The Sharpest Knife in the Drawer

Today’s Post by Joe Farace

One of the biggest advantages that digital imaging has over traditional photography is the ability to sharpen images.


Many image editing program, including  Adobe Photoshop, contain a Sharpen command that works by raising the contrast of adjacent pixels but sometimes increased sharpness occurs at the expense of overall contrast. Some photographs can handle additional contrast before loosing highlight detail, while others can’t. A better bet is to use the unlikely named and wonderfully practical Unsharp Mask (Filter > Sharpen > Unsharp Mask) command that’s found in Photoshop and other image-enhancement software to sharpen a photograph.

unsharpPhotoshop’s Unsharp Mask’s dialog box provides three sliders that let you control sharpness and unsharpness. The Amount slider displays the percentage of sharpening that will be applied to your photograph. Don’t be afraid to apply more than 100 percent to high-resolution files but lower resolution images will fall apart fast if high amounts are used. The Radius slider determines the number of pixels surrounding the edge pixels for sharpening. Lower values sharpen edge pixels, while higher values sharpen a wider range. The Threshold slider determines how different that sharpened pixels must be from their surrounding area in order to be considered edge pixels. The default value of zero sharpens all pixels in the image.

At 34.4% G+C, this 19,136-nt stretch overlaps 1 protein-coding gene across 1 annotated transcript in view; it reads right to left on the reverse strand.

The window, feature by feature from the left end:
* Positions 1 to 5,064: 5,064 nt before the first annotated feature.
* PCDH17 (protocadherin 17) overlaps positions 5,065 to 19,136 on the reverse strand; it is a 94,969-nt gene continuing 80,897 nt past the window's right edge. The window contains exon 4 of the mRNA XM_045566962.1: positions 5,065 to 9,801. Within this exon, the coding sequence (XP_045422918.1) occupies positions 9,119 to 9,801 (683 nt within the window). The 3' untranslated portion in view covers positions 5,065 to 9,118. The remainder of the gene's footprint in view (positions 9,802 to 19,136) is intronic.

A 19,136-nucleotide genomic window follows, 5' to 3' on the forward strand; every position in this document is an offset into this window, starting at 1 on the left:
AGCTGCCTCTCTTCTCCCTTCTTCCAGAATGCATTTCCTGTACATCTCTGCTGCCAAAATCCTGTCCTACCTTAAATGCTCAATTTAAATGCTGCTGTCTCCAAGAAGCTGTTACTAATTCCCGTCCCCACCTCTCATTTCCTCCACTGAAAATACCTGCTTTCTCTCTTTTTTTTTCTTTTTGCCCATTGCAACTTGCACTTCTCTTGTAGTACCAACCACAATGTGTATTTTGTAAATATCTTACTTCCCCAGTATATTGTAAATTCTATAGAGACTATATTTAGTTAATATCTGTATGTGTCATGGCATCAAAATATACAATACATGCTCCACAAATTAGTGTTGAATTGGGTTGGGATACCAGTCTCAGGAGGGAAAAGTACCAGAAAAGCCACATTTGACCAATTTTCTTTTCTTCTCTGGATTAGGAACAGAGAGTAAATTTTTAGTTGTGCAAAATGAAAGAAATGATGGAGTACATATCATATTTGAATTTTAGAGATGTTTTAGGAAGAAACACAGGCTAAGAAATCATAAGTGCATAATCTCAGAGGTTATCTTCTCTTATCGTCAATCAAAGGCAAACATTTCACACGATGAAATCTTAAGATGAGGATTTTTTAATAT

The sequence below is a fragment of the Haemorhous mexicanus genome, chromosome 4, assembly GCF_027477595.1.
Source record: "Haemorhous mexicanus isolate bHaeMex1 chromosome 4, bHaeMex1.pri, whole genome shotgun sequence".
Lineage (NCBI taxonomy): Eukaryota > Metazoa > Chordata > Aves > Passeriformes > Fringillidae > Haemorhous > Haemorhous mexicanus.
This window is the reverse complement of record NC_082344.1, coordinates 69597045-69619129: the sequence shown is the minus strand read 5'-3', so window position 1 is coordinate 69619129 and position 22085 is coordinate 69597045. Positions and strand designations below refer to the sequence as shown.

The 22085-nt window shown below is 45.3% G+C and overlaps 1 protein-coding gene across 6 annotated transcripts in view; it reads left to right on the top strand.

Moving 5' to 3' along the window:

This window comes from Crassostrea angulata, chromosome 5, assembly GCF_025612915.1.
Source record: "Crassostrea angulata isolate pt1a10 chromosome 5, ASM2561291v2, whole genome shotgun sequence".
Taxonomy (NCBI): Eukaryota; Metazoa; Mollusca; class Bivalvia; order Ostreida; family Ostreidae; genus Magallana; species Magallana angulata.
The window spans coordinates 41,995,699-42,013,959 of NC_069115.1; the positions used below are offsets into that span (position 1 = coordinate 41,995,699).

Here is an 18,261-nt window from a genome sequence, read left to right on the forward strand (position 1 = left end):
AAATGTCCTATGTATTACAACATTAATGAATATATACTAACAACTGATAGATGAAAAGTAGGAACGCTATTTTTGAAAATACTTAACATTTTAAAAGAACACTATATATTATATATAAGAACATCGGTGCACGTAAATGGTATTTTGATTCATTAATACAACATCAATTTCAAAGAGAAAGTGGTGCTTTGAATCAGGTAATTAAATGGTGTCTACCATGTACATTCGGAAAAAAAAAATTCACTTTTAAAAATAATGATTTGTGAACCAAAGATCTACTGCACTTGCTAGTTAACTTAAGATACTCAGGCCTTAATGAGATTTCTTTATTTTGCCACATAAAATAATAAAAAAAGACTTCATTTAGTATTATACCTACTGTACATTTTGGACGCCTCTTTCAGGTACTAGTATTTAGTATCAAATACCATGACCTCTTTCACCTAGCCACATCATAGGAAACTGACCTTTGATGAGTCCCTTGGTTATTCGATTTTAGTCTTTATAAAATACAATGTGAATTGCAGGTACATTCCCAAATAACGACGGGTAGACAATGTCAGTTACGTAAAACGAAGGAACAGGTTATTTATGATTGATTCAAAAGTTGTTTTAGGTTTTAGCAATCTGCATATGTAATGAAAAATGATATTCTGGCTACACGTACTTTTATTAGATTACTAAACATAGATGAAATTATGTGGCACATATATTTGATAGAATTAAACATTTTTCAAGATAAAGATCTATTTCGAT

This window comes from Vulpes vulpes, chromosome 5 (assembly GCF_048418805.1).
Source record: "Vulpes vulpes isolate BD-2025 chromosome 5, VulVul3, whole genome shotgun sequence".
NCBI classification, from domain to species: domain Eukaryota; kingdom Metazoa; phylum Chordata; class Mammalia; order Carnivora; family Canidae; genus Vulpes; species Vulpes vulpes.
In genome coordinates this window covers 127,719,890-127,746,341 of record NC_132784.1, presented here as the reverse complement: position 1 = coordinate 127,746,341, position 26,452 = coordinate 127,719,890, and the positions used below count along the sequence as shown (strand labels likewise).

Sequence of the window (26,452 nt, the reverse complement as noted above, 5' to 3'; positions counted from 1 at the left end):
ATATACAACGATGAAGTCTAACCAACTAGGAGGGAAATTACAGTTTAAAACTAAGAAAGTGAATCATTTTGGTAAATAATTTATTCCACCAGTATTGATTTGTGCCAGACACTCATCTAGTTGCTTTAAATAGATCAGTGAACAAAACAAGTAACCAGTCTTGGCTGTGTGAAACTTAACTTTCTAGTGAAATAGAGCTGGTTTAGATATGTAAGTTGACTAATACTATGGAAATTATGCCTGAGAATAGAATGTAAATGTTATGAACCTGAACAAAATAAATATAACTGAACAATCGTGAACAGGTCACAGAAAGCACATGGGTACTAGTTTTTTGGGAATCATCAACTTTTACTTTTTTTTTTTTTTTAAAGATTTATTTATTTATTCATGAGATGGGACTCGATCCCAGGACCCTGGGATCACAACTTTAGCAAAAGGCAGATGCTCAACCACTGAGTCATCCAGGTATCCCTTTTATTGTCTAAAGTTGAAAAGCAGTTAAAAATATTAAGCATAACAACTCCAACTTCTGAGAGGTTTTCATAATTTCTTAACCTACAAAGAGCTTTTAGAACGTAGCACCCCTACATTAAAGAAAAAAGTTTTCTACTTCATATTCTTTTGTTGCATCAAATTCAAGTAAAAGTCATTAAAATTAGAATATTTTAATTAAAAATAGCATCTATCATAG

Tip: Here’s a useful way of dealing with color fringing that can occurs when applying Unsharp Mask. After sharpening the image file, go to the Fade command (Edit > Fade Unsharp Mask) that appears only after a filter is applied. Don’t change the Opacity setting—leave it at 100%—but select Luminosity from the pop-up menu. Any color artifacts should then be gone!

smart.sharpPhotoshop’s Smart Sharpen (Filter > Sharpen > Smart Sharpen.) has a dialog box similar to Unsharp Mask but includes an advanced Mode featuring three tabs, including Shadow and Highlight. The first two sliders are Amount and Radius and act as they did in Unsharp Mask but in place of Threshold, there’s a pop-up menu that lets you control sharpness for a specific kind of lack-of-sharpness problem including Gaussian, Motion, and Lens Blur.

Along with photographer and Mirrorless Photo Tips contributor Barry Staver, Joe is co-author of Better Available Light Digital Photography that’s now out-of-print but new copies are available at collector (high) prices or used copies for giveaway—less than a dollar—prices from Amazon.